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Archive for February 19th, 2009

Venerable Harper’s Magazine, in celebration of the 25th anniversary of the “Harper’s Index,” its popular listing of unexpectedly revealing numerical data, has made the entire index available for searching and browsing by categories. The index database includes all 12,058 lines from all 300 issues, with more than one thousand linked categories.

harpers_index_homepage

Found when searching “Dick Cheney“:

(9/03) Year in which Dick Cheney said that his policy as CEO of Halliburton was that “we wouldn’t do anything in Iraq”: 2000

Price of the oil-field supplies sold to Iraq by two Halliburton subsidiaries during Cheney’s tenure: $73,000,000

(1/09) Days after Hurricane Katrina hit that Cheney’s office ordered an electric company to restore power to two oil pipelines: 1

    Days after the hurricane that the White House authorized sending federal troops into New Orleans: 4

Found when searching “George W. Bush“:

(7/06) Number of times that President Bush’s “signing statements” have exempted his administration from provisions of new laws: 750

Total number of times for all other presidents since Washington: 568

(8/07) Number of Bush White House officials who are authorized to discuss pending criminal cases with the Justice Department: 711

Number of Clinton officials who were: 4

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dark-knightOn the eve of the Academy Awards announcements, the National Review has released its list of the “25 best conservative movies of the last 25 years.” The list, chosen from nominees submitted by National Review readers, includes, among others, The Lives of Others, The IncrediblesJuno, Forrest Gump, Ghostbusters, The Dark Knight and Gran Torino, films conservatives enjoy because “they are great movies that offer compelling messages about freedom, families, patriotism, traditions, and more.”

w-movie(via National Review Online)

[As for the rest of us, there’s always W.]

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greek-laughing-face1“One of the most famous one-liners of the ancient world, with an afterlife that stretches into the twentieth century (it gets retold, with a different cast of characters but the same punchline, both in Freud and in Iris Murdoch’s The Sea, The Sea), was a joking insinuation about Augustus’ paternity.

“Spotting, so the story goes, a man from the provinces who looked much like himself, the Emperor asked if the man’s mother had ever worked in the palace. ‘No’, came the reply, ‘but my father did.'”

(via Times Online)

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kafkaIn his fine essay published earlier this month in The Nation, Alexander Provan considers the recent literature on the life and work of Franz Kafka and argues for a more expansive appreciation of the novelist and short story writer than the impression of him in “the popular imagination [which has] been subsumed by a one-word slogan: Kafkaesque.”

“Kafka’s singular insight,” writes Provan, “was that the ‘rationalization’ of society, with the bureaucracy as its engine, was increasingly shaping individuals and relations between them. His genius was to make this observation into something more than a trope or a theme in his writing, to give this new social force a literary form.”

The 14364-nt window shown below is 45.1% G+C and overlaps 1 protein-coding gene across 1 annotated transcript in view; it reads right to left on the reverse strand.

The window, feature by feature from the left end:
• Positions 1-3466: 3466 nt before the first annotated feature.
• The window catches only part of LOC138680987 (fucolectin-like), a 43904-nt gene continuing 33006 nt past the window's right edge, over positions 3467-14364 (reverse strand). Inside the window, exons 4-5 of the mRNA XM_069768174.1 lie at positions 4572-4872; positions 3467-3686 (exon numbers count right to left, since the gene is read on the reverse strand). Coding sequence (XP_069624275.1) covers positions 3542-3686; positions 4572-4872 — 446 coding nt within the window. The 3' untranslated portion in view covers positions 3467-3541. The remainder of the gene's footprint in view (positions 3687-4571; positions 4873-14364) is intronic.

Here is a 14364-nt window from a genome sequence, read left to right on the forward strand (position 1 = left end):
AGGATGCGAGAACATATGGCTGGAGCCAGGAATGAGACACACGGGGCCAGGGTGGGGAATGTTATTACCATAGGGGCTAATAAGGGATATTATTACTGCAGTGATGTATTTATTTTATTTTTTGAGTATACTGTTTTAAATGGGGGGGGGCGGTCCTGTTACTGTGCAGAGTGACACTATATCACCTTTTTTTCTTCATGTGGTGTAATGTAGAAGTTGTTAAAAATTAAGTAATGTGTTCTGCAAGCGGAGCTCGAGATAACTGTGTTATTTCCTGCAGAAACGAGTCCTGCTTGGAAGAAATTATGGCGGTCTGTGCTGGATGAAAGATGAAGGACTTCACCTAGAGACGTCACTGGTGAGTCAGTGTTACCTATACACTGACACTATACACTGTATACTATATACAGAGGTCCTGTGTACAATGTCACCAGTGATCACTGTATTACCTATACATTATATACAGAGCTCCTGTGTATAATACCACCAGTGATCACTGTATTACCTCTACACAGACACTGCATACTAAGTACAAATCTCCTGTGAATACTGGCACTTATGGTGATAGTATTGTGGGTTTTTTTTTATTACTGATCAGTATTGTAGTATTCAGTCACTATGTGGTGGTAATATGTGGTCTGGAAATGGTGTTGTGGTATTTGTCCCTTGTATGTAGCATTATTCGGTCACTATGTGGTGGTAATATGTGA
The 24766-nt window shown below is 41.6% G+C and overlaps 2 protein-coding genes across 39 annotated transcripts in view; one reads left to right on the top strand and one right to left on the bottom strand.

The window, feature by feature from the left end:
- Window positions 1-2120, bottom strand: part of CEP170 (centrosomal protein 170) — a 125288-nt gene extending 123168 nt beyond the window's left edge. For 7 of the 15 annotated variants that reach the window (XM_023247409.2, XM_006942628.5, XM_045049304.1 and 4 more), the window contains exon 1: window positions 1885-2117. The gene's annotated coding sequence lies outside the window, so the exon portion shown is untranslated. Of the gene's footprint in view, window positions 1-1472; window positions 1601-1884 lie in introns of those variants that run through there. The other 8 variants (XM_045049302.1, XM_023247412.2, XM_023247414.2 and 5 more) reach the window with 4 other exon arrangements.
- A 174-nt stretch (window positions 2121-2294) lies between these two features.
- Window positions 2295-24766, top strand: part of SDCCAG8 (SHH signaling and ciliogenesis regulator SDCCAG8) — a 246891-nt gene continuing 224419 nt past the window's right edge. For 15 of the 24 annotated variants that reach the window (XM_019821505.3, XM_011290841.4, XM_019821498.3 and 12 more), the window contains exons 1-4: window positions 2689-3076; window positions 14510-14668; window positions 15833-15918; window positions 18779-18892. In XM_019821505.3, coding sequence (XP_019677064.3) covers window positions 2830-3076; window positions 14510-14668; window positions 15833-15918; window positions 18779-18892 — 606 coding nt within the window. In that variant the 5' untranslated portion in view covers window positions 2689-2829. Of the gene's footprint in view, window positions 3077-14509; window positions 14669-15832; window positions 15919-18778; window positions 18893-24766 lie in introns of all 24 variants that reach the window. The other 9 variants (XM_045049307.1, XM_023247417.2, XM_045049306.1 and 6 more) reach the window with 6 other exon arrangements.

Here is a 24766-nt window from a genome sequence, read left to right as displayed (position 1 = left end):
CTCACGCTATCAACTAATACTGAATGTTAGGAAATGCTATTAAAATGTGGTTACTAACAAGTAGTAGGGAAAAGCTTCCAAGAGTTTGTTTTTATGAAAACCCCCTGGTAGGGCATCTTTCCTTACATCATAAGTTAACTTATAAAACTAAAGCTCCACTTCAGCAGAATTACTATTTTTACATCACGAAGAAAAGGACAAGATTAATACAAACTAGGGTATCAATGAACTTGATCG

Yet if “Kafkaesque” is as author Louis Begley describes — the existential predicament of struggling “in a maze that sometimes seems to have been designed on purpose to thwart and defeat [Kafka’s characters]. More often, the opposite appears to be true: there is no purpose; the maze simply exists” — then, as Provan enumerates, these are indeed Kafkaesque times:

Kafkaesque “is the explosion of the international market for mortgage-backed securities and derivatives, in which value is not attached to the thing itself but to speculation on an invented product tangentially related to (but not really tied to) that thing. It is FEMA’s process for granting housing assistance after Hurricane Katrina: victims were routinely informed of their applications’ rejection by letters offering not actual explanations but ‘reason codes.’ It is the Bush administration’s declaration that certain Guantánamo Bay detainees who had wasted away for years without trial were ‘no longer enemy combatants’ and its simultaneous refusal to release them or clarify whether they had ever been such.”

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morgan-cartoonWith the stir over the New York Post’s economic stimulus cartoon unlikely to die down any time soon (unlike the stimulus bill-writing chimp), there may be no better time to visit the ongoing exhibition at The Morgan Library & Museum in New York, “On the Money: Cartoons for The New Yorker From the Melvin R. Seiden Collection.”

“Celebrating the art of the cartoonist, On the Money: Cartoons for The New Yorker features approximately eighty original drawings by some of The New Yorker’s most talented and beloved artists who have tackled the theme of money and the many ways in which it defines us. . . .

“The works are drawn entirely from the collection of Melvin R. Seiden, a longtime supporter of the Morgan, who has assembled one of the largest and most representative private selections of this art form which spans the history of The New Yorker. The Seiden collection of New Yorker cartoons, numbering nearly 1,500 sheets, complements the Morgan’s holdings in the history of satire and humor, which range from the Renaissance to the twentieth century. . . .

“Since 1925 The New Yorker magazine has served as the leading forum for American cartoonists to reflect and comment on the nation’s social and cultural environment.”

The exhibition runs through May 24th.

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